The below data is downloadable, and compiled from state data and Equibase searches. It does not include fatalities that occurred during training or related to injuries sustained in training.

If you see a story idea in here, we’d love to hear it. Contact reporter Caitlin McGlade at (502) 814-6541 or cmcglade@kycir.org.


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The post These Details About Kentucky Race Horse Deaths Were Secret, Until Now appeared first on Kentucky Center for Investigative Reporting.

With Race Horse Deaths Under Scrutiny, Kentucky Keeps Details Secret Tuesday, Jun 4 2019 

Equibase

A still image from a video of Kinley Karole’s first, and last, race on May 16, 2019. The filly was euthanized.

It was Kinley Karole’s first race, ever.

On a Thursday nearly two weeks after the Kentucky Derby, the crowd at Churchill Downs was sparse. The 3-year-old filly came out of the gate slow. For the first minute, she trailed far behind the pack.

When she started to catch up, her back leg snapped.

Dennis Trusty, a regular bettor at Churchill Downs, lurched away from his spot close to the rail, punched a wall and stormed down to the paddock. Too painful to watch.

He was certain the filly would be euthanized from the way her leg bent backwards.

“I knew what happened; it’s just I wanted to be sure what happened,” he said.

He scanned social media, checked industry blogs. Nothing.

If Kinley Karole had died in other states with major races, her death would become public record. Officials from California, Illinois, New Jersey, Maryland and New York share which horses die, where and when. The Kentucky Horse Racing Commission largely keeps that secret, saying state law protects the business interests of their trainers and owners.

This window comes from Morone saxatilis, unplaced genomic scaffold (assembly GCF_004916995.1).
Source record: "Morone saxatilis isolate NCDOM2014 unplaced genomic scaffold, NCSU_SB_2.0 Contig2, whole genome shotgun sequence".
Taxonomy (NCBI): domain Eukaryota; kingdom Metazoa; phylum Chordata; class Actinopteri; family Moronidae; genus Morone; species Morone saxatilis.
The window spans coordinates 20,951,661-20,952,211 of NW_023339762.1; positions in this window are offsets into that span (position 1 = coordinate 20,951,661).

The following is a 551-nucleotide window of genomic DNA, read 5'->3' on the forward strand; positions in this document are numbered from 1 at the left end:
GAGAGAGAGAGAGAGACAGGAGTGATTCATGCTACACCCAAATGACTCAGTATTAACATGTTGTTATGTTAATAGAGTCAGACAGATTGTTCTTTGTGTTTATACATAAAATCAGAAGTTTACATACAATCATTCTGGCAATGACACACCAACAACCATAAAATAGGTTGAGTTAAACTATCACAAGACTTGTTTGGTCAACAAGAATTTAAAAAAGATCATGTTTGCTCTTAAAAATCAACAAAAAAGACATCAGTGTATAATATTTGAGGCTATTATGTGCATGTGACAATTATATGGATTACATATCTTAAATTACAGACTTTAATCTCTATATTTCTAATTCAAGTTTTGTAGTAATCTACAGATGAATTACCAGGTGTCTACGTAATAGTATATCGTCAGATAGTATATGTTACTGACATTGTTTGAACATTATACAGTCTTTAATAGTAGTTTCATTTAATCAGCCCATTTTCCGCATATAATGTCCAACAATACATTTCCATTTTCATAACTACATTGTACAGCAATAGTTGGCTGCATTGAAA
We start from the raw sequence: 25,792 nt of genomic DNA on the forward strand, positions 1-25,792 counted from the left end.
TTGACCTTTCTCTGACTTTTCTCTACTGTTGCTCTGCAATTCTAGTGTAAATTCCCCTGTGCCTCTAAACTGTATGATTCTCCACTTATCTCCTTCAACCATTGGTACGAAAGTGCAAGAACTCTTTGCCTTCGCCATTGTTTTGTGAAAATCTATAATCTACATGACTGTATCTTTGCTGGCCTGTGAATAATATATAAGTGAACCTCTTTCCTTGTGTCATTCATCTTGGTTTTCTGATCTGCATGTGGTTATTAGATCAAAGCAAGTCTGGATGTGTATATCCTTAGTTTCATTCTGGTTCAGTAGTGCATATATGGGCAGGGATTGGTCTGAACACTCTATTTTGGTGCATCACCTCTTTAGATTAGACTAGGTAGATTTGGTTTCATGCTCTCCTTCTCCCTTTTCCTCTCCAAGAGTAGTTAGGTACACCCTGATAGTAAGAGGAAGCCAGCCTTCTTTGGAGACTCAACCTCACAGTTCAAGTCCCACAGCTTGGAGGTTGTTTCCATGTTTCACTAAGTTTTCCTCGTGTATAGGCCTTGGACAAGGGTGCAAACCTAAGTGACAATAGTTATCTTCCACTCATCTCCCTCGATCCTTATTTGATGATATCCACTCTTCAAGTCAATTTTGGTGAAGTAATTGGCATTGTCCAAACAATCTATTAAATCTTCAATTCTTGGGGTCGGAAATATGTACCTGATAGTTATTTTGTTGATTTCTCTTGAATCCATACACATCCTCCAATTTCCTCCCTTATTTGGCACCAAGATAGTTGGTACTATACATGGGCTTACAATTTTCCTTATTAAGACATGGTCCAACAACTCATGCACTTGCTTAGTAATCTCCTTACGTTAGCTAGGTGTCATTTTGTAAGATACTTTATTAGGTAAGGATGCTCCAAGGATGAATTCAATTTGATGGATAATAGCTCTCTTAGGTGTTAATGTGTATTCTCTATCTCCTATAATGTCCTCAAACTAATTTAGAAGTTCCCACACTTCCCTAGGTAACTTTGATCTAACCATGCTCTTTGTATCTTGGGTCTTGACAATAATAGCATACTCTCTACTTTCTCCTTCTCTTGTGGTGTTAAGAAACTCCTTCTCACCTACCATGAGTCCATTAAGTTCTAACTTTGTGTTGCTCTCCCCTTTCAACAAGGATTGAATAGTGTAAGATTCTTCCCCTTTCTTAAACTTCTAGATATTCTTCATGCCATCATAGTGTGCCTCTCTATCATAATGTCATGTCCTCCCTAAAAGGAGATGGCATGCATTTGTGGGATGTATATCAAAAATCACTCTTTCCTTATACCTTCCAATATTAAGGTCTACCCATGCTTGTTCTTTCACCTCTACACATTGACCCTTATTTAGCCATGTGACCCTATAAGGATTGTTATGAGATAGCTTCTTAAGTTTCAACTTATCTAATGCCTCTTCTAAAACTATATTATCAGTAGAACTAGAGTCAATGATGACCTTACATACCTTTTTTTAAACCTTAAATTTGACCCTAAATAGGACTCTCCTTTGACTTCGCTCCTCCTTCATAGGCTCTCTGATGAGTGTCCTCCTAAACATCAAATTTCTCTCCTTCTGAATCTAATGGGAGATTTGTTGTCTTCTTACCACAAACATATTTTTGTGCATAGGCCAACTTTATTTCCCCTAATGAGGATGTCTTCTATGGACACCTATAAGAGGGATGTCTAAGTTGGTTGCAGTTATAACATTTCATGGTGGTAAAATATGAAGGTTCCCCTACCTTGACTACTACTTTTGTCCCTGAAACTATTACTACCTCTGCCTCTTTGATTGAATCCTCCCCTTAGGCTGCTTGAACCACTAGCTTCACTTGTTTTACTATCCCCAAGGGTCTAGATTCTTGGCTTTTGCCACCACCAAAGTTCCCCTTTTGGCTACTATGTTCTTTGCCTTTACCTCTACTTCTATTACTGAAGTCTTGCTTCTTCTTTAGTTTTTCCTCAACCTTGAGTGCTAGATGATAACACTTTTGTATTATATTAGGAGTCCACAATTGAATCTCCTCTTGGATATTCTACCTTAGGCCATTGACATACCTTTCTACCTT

The Courier-Journal in March reported that 43 thoroughbreds had died at Churchill Downs since 2016. Last month, The Kentucky Center for Investigative Reporting requested records that would further detail the circumstances of those deaths: race horse necropsies filed by veterinarians, and data the state submits to an industry database that tracks race horse death and injuries.

The commission refused to release the data, calling the submissions “drafts,” which would exempt them from disclosure under Kentucky’s Open Records Act. The commission also said state law makes veterinarians’ relationships with clients confidential.

Officials did agree to release the death reports, which include medical descriptions of the horses’ problems and the track conditions. But the commission redacted other key information: name, age, sex, time and date of death, race number, the track name and the owner’s name.

Shawn Chapman, the Kentucky Horse Racing Commission’s deputy general counsel, cited a Kentucky state law that protects competitive information from disclosure in refusing to turn over details from the necropsies.

He said releasing that information could put trainers and owners at a competitive disadvantage. He declined to answer additional questions.

Susan West, a spokesperson for the Public Protection Cabinet, which oversees the Kentucky Horse Racing Commission, said in an emailed statement that other states keep the names of injured and dead horses confidential too. She did not specify which states.

West also noted that the agency will confirm the deaths of specific horses when asked; she confirmed that Kinley Karole died after that race at Churchill Downs last month.

But the horse racing commission’s position on open records makes it harder for the public to hold accountable some of the racing industry’s biggest players, said Amye Bensenhaver, with the Kentucky Open Government Coalition.

“In establishing these impediments to access, they are tipping the balance in favor of the industry rather than the public’s right to know,” Bensenhaver said.

New York, home of the Belmont Stakes, takes the opposite approach.

When New York-based trainer Robert Barbara’s horse, Tommy T, died at the Aqueduct Racetrack in Queens, the details were entered into a publicly available database maintained by the New York State Gaming Commission.